“Researchers have been making the case for 15 years that expressing gratitude can improve well-being, but we have yet to understand why in practice people don’t walk around in everyday life expressing thanks,” says Amit Kumar, a professor of marketing and psychology at the University of Texas at Austin, who has studied everything from consumer behavior to judgment and decision-making. These days, he is primarily focused on how people find joy in their daily lives.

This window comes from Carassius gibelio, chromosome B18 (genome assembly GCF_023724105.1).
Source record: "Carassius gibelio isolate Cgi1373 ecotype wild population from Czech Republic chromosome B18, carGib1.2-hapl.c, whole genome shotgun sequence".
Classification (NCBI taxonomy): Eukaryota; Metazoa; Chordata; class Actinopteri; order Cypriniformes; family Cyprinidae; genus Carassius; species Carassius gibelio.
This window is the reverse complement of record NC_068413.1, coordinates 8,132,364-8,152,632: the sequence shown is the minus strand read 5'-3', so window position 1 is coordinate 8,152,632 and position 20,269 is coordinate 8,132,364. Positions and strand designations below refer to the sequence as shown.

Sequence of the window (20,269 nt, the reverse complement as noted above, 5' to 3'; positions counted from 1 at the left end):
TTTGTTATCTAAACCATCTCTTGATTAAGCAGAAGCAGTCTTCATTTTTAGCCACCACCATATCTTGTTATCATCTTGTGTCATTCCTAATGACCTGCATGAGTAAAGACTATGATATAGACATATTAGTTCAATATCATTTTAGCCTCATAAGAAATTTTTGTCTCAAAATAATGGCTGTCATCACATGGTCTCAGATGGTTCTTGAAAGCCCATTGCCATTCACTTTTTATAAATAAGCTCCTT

To figure out what is standing in the way of people expressing gratitude, Kumar and his research partners had participants write a “gratitude letter” to someone in their life who had made a positive impact in some way. The writers then were asked to predict how recipients would feel when they received the letter. Researchers followed up with recipients to record their actual reactions.
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